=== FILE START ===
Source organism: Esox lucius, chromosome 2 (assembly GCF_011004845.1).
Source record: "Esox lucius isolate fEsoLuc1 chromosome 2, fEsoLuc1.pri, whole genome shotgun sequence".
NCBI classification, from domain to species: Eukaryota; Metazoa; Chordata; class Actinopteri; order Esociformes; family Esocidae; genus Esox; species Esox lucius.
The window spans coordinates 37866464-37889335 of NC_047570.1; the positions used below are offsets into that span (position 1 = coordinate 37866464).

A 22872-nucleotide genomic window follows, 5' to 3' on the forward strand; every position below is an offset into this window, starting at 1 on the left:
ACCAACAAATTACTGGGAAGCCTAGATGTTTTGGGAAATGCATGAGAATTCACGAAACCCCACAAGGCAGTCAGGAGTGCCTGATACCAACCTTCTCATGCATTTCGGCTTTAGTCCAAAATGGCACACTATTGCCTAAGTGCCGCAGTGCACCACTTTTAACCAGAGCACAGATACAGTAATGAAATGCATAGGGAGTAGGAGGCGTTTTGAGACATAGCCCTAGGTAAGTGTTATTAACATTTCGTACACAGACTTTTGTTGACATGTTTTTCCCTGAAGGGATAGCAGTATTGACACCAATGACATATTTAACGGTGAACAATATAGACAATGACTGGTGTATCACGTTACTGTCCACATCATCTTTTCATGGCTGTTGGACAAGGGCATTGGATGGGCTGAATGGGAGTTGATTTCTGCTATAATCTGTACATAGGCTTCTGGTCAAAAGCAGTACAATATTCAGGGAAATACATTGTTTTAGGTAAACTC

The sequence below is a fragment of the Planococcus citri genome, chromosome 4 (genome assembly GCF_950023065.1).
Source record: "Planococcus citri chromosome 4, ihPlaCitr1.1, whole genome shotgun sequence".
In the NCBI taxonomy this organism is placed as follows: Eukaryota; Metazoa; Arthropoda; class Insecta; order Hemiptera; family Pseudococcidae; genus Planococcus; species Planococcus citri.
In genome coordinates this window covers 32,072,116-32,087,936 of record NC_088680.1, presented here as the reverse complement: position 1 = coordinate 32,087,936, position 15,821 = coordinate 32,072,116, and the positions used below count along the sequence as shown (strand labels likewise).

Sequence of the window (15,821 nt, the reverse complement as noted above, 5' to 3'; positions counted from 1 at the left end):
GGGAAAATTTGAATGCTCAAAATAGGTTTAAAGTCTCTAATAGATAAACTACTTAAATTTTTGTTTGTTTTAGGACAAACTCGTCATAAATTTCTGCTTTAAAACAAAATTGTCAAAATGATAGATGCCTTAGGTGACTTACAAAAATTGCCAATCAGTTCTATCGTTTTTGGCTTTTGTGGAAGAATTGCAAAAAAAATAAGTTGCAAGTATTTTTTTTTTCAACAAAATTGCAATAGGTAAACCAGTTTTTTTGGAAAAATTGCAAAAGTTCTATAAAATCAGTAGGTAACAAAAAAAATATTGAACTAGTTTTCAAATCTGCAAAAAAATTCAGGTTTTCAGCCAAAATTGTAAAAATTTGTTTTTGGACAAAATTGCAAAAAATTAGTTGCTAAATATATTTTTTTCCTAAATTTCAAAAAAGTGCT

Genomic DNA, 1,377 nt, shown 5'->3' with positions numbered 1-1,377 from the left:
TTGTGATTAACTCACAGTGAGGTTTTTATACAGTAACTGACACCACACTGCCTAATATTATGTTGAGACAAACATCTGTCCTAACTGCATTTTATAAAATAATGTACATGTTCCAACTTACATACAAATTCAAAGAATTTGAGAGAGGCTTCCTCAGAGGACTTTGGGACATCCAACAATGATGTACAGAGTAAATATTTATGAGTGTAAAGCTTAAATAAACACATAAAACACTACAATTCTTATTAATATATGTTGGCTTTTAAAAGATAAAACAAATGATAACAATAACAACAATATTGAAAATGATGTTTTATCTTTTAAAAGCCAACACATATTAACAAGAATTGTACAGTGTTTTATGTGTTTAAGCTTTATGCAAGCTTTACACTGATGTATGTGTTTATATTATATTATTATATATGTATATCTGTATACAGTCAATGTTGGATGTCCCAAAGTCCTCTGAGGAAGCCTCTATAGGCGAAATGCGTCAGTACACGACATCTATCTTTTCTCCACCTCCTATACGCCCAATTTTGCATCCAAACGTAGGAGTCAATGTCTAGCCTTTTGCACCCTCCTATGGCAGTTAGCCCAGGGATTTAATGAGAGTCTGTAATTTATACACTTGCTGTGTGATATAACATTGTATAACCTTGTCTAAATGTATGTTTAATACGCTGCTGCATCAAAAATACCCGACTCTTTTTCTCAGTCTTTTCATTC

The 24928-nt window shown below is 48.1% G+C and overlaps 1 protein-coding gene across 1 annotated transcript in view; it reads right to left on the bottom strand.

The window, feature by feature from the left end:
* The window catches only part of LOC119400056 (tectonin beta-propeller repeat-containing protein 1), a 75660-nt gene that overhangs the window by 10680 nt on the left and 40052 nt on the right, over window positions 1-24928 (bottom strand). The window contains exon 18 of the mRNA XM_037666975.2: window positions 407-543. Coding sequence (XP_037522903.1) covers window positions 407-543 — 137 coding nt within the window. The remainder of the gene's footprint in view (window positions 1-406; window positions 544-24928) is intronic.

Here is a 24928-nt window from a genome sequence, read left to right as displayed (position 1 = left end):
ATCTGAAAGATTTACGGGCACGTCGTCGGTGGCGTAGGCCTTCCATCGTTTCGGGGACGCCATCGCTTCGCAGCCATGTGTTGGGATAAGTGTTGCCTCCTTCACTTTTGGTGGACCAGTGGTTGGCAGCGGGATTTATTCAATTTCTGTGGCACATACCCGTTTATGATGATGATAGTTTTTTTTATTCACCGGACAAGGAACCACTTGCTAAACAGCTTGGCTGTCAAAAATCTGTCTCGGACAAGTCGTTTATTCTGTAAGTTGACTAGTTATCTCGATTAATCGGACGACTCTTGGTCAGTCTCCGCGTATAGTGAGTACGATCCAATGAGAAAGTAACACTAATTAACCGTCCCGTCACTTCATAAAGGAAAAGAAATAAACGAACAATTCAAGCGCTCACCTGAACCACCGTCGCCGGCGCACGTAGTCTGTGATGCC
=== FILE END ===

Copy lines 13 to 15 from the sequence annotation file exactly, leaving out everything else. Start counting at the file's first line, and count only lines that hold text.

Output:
Genomic DNA, 1,377 nt, shown 5'->3' with positions numbered 1-1,377 from the left:
TTGTGATTAACTCACAGTGAGGTTTTTATACAGTAACTGACACCACACTGCCTAATATTATGTTGAGACAAACATCTGTCCTAACTGCATTTTATAAAATAATGTACATGTTCCAACTTACATACAAATTCAAAGAATTTGAGAGAGGCTTCCTCAGAGGACTTTGGGACATCCAACAATGATGTACAGAGTAAATATTTATGAGTGTAAAGCTTAAATAAACACATAAAACACTACAATTCTTATTAATATATGTTGGCTTTTAAAAGATAAAACAAATGATAACAATAACAACAATATTGAAAATGATGTTTTATCTTTTAAAAGCCAACACATATTAACAAGAATTGTACAGTGTTTTATGTGTTTAAGCTTTATGCAAGCTTTACACTGATGTATGTGTTTATATTATATTATTATATATGTATATCTGTATACAGTCAATGTTGGATGTCCCAAAGTCCTCTGAGGAAGCCTCTATAGGCGAAATGCGTCAGTACACGACATCTATCTTTTCTCCACCTCCTATACGCCCAATTTTGCATCCAAACGTAGGAGTCAATGTCTAGCCTTTTGCACCCTCCTATGGCAGTTAGCCCAGGGATTTAATGAGAGTCTGTAATTTATACACTTGCTGTGTGATATAACATTGTATAACCTTGTCTAAATGTATGTTTAATACGCTGCTGCATCAAAAATACCCGACTCTTTTTCTCAGTCTTTTCATTC

The 24928-nt window shown below is 48.1% G+C and overlaps 1 protein-coding gene across 1 annotated transcript in view; it reads right to left on the bottom strand.